The magnetometer survey of the Macellum field.

The magnetometer survey of the Macellum field.

Here is a closer detail of today’s survey.

The mag survey after day 36.

The mag survey after day 36.

As can be seen, Watling Street has rejoined the drive.  There appear to be many buildings opposite the theatre which isn’t a surprise in the heart of the town.  Street 24, which runs NNE from the theatre, has the macellum on the east side of it.  This building has been partially excavated and has a complex building history of five phases going from the mid-first century to the early fourth.  It has an almost equally complex excavation history: it has been examined by Grove Lowe (1847), John Harris (1869), Kathleen Kenyon (1934) and finally by Miss K. M. Richardson in 1938.

The resistance survey continued.  The wet surface was both a boon and a problem.  The first two grid squares went very smoothly.  Then we moved all the probes and so forth and the machine started to play-up.  After lunch, Peter came to the rescue and worked out that there was water where it oughtn’t to be, cleaned and dried connections and so forth, and all was well again.  We managed another three grids including one in 35 minutes.  Here is the survey.

The res survey after day 36.

The res survey after day 36.

The same area as the previous image showing the mag data.

The same area as the previous image showing the mag data.

In the first of the two images, I have not “edge matched” the grids so that you can see the ones which are a problem.  Three of the grids we did today fixed existing problems.  Although we had not planned to work tomorrow, I am hoping we might manage five more squares to fix the problems and give us a nice tidy survey.  Archaeological geophysicists are obsessed by “nice tidy surveys.”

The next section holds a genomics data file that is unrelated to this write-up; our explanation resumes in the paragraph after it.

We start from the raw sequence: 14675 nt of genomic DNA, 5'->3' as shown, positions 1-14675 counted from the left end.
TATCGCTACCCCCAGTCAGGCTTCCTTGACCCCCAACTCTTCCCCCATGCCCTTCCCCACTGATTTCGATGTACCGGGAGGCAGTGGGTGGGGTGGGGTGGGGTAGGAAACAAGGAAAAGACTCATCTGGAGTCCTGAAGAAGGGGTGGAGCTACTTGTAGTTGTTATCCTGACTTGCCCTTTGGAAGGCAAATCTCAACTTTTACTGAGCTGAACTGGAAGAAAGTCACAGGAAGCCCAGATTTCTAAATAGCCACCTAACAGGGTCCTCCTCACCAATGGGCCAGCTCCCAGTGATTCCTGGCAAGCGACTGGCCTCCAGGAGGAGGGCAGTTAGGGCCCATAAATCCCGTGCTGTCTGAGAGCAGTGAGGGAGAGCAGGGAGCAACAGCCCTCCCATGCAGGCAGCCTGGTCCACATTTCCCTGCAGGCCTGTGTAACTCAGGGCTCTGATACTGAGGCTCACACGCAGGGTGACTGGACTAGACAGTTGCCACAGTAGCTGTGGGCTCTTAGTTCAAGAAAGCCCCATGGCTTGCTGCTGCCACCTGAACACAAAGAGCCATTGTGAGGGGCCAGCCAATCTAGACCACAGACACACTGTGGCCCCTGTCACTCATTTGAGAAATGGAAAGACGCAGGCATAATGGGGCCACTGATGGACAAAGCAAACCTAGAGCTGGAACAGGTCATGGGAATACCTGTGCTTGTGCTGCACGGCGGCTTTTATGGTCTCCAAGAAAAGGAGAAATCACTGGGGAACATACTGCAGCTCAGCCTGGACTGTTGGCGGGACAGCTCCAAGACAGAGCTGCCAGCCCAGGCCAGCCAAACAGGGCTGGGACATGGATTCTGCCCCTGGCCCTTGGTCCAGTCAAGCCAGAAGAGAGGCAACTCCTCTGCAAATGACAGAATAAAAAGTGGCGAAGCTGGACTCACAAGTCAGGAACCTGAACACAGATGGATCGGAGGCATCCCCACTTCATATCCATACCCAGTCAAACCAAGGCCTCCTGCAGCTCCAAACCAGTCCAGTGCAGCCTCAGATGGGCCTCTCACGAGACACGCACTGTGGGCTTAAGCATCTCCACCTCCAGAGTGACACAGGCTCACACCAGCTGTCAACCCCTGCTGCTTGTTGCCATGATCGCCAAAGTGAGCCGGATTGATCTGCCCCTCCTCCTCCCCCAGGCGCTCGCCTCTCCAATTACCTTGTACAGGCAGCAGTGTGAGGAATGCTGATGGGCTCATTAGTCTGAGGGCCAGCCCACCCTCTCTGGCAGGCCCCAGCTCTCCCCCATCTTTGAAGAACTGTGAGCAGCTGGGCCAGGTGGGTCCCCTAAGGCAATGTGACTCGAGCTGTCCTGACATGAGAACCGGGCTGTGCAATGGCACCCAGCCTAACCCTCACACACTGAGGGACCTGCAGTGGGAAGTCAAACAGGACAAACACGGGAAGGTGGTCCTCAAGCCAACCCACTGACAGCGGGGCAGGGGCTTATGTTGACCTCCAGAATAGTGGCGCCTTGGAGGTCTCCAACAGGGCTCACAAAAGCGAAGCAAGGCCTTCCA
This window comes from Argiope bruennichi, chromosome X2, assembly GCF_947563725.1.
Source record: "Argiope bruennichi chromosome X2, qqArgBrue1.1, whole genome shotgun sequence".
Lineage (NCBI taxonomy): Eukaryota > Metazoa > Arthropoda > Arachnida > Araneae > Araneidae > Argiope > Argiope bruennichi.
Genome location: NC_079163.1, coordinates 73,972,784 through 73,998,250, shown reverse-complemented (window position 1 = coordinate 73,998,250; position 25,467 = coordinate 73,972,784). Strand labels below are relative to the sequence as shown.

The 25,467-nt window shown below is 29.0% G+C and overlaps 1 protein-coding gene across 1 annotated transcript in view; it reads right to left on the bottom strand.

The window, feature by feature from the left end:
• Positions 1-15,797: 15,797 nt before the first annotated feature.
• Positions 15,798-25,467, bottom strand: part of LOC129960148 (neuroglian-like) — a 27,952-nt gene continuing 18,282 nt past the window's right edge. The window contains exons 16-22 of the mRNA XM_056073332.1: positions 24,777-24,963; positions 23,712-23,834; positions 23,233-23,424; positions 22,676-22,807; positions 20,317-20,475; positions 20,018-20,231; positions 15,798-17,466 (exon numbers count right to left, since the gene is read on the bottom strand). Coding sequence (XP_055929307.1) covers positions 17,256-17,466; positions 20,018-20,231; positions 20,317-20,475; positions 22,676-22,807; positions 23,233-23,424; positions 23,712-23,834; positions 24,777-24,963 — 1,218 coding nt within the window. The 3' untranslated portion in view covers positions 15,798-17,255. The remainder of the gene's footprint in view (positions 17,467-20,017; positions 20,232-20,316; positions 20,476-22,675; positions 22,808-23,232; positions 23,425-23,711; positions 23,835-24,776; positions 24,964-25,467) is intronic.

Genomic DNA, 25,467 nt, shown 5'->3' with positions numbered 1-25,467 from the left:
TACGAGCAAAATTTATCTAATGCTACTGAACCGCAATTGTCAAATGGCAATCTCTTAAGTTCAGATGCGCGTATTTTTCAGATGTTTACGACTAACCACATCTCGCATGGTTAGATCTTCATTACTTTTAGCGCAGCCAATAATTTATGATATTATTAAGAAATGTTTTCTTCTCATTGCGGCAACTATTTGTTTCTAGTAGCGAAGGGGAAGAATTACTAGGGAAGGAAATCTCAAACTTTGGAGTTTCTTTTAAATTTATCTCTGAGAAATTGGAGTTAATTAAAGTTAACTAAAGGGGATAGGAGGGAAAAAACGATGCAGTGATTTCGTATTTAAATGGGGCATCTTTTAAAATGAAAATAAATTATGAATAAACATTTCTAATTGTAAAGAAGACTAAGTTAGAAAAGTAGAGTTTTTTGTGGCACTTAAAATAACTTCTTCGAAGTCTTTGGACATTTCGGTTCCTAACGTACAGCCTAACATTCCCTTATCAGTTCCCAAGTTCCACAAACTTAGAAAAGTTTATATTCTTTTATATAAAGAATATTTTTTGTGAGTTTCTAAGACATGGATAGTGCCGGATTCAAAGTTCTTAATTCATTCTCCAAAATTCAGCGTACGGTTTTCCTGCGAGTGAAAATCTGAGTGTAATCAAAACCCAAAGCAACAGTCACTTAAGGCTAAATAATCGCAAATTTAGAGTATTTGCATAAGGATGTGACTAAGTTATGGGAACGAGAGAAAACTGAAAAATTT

Comparing the mag and the resistance surveys, the end of the “sinuous ditch”, seen snaking in from the top of the mag survey, can be seen in the resistance survey but it seems to continue further to the east.  The clear building on the northern edge of the resistance plot also shows pretty well in the mag survey.

Lastly, we learnt one lesson today.  The GPR doesn’t work well in the rain!  We surveyed a block near the rectangular enclosure I thought might be a temple.  Here is the mag:

Rectangular enclosure, near the southern side of the town, seen in the mag data.

Rectangular enclosure, near the southern side of the town, seen in the mag data.

Speculation has been rife as to what this may be, so we tried using the GPR.

Day 36 GPR data.

Day 36 GPR data.

The terrible striping is caused by the rain.  We will have to re-do this block another year.  We can see, however, a square in the centre of the block, and almost another square around it. Before we get too excited, however, comparison of the two surveys shows that the squares in the GPR data lie outside the NNE edge of the enclosure, and in fact, partly show as light white lines in the mag data.  Yet another question to be investigated more fully next year.

Many thanks to everyone who suffered the rain today.  You are all stars.

Tomorrow will be our last day.  I won’t post the results until Tuesday, however, as we are going for a celebration meal in a local pub.

Three day catch-up

I haven’t managed a Verulamium post for a few days so here is a quick catch-up.

Firstly, the mag has been slowly working its way eastwards along the Macellum Field.  They are getting pretty close to the end of it.